From this, six people had a fine spaghetti supper. I had about 2-3 liters of leftover sauce.
The next day I did this:
Add another:
  • 2 -680 ml. (24 oz.) cans or bottles of commercial spaghetti sauce
The Rest of the Ingredients for Lasagna
  • 1 - 500 gram container cottage cheese
  • 2 - 520 gram bars of mozzarella (it won't necessarily get all used up)
  • parmesan, as much as you like :)
  • 1- 1 1/2 cups chopped frozen spinach
  • 2 eggs
  • lasagna noodles, the casseroles pictured here used 3 layers, can use 4
  • 1 cup water
Ladle 2 - 3 ladles of sauce into the bottom of two 9 x 13 casserole pans.
This is how I assembled the casserole.
  1. Meat sauce.
  2. Noodles.
  3. Meat Sauce. Mozzarella. Cottage Cheese and Egg with Spinach.
  4. Noodles.
  5. Meat Sauce. Mozzarella, Cottage Cheese and Egg with Spinach
  6. Noodles
  7. Meat Sauce, Mozzarella, Parmesan.
Sometimes, I use a deeper casserole dish and will use a 4th layer of noodles. I freeze in foil 9 x 13's, pop the frozen unbaked lasagna out of the foil pan into a glass casserole, let it defrost somewhat and bake as usual.

Break up the spinach.
Beat the two eggs.
Mix the cottage cheese into the beaten eggs.
Mix in the spinach. This made 3 1/2 cups.
Evenly divide and spread the spinach mix over the first and second layers of noodles.
More sauce.
Shred mozzarella directly onto the lasagna.
More noodles. See. These noodles are not green. They're not made with spinach.
More sauce.
Here Decadent is crumbling previously frozen mozzarella directly onto the lasagna. Cheese when frozen crumbles. Freeze cheese when it goes on sale. No one will ever know the difference when it's cooked.
Here I am shaking parmesan onto the lasagna.
All assembled, now pour 1/2 cup of water into each of the casseroles. If adding an extra layer of noodles, add just a tad more water...but not much.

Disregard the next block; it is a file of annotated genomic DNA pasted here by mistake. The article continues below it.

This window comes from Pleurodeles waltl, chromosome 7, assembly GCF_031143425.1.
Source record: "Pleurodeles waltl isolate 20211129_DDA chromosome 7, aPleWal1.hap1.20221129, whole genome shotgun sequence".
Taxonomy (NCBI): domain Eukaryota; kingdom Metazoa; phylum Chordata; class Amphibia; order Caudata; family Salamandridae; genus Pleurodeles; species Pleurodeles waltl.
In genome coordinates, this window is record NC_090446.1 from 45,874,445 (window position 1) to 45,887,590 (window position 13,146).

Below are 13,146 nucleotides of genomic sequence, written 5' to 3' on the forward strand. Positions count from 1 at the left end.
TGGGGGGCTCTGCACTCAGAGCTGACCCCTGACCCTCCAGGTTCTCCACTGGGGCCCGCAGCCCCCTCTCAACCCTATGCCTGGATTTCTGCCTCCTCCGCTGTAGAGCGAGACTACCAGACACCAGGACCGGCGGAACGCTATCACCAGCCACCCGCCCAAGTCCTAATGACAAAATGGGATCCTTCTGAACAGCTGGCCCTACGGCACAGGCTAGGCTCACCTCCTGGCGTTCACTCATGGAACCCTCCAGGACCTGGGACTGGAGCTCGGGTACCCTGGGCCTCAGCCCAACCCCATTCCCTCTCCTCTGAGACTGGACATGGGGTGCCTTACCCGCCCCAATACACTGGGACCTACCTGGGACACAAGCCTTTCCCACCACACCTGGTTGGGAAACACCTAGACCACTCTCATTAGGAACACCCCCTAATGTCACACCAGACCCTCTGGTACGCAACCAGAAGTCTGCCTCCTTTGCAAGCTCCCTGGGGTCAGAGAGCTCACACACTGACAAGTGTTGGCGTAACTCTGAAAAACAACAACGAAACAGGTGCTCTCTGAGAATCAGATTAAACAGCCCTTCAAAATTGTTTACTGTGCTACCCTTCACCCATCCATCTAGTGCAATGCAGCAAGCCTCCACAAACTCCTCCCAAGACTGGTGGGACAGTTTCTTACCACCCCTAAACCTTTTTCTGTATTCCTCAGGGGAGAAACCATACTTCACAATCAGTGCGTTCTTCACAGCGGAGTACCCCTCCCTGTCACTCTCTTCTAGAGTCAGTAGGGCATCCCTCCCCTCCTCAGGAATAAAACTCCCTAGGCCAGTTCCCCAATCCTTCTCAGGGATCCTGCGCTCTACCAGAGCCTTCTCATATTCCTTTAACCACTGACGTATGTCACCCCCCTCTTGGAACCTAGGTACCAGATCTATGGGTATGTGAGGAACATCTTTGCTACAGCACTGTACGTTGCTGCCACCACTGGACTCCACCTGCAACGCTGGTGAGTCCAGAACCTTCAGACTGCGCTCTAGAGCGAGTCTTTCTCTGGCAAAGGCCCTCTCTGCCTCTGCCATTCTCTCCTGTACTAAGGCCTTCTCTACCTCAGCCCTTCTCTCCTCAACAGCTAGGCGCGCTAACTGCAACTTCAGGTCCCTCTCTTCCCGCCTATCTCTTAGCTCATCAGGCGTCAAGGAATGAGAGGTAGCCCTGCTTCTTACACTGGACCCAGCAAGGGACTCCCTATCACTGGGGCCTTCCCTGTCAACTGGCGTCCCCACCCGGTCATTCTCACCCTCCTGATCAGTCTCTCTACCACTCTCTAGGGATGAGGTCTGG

Ready to go...cover it tightly with foil.
Bake in preheated oven 350 F x 1 hour. Remove the foil covering for the final 15 minutes. Remove from the oven and let the casserole rest about 10 minutes before cutting into it.

Monday, November 24, 2008

Giant Fireball Lights up Canadian Sky

The other night, in pitch darkness, while Decadent Housewife was stranded on the side of the road, with Buff busily flicking a Bic lighter to shed light on the situation; the whole of Western Canada at that very moment had their sky lit up by no puny fireball streaking toward earth.

Andy Bartlett, using a Canon Powershot digital camera, captured the spectacle from a tenth floor Edmonton, Alberta apartment. While watching this, I thought how Buff and I sure could have used a giant fireball flying through the Eastern Canada sky. After viewing their offering of the fireball, I also thought how the University of Calgary could probably think about picking up a few Canon Powershot cameras.

Not too very long after the fireball allegedly dropped into the ubiquitous farmer's field somewhere in Saskatchewan, theories began to emerge as to what it actually was. Someone offered that he had found it...a nastily charred Nasa tool bag. Someone else offered that it was aliens. I would go with the tool bag thesis. I have the aliens my kitchen.

Sunday, November 23, 2008

Scenes From Sunday

Friday, November 21, 2008

Decadent Housewife Has Kitchen Accident

Unless you can come up with a better explanation.

Wednesday, November 19, 2008

The Only Thing Missing was Driving Rain - A Near Miss Tow Tale

Last night in the pitch dark, in the cold, alongside the road, Buff, crouched down on his knees, repeatedly flicking a Bic lighter and fiddled with a disconnected parking brake release. I was glad he likes drinking vile Algae Smoothies. They seem to be aiding his eyesight.
Buff wanted to go work out in Town and I wanted to buy some Stanfields, so off we went. We traveled just a few miles when I noticed the van seemed somewhat draggy. It has been some time since I have driven this particular vehicle and I couldn't remember just what is and what is not normal for it. I noticed the brake light on and me being a complete technological ditz and unsure, pulled over, pushed the emergency brake hoping it would re-release and the light would go off and said, "I think there is something wrong with the brakes." Buff being a technologically savvy teenager replied, "I told you, you should have let me drive...I know about these things."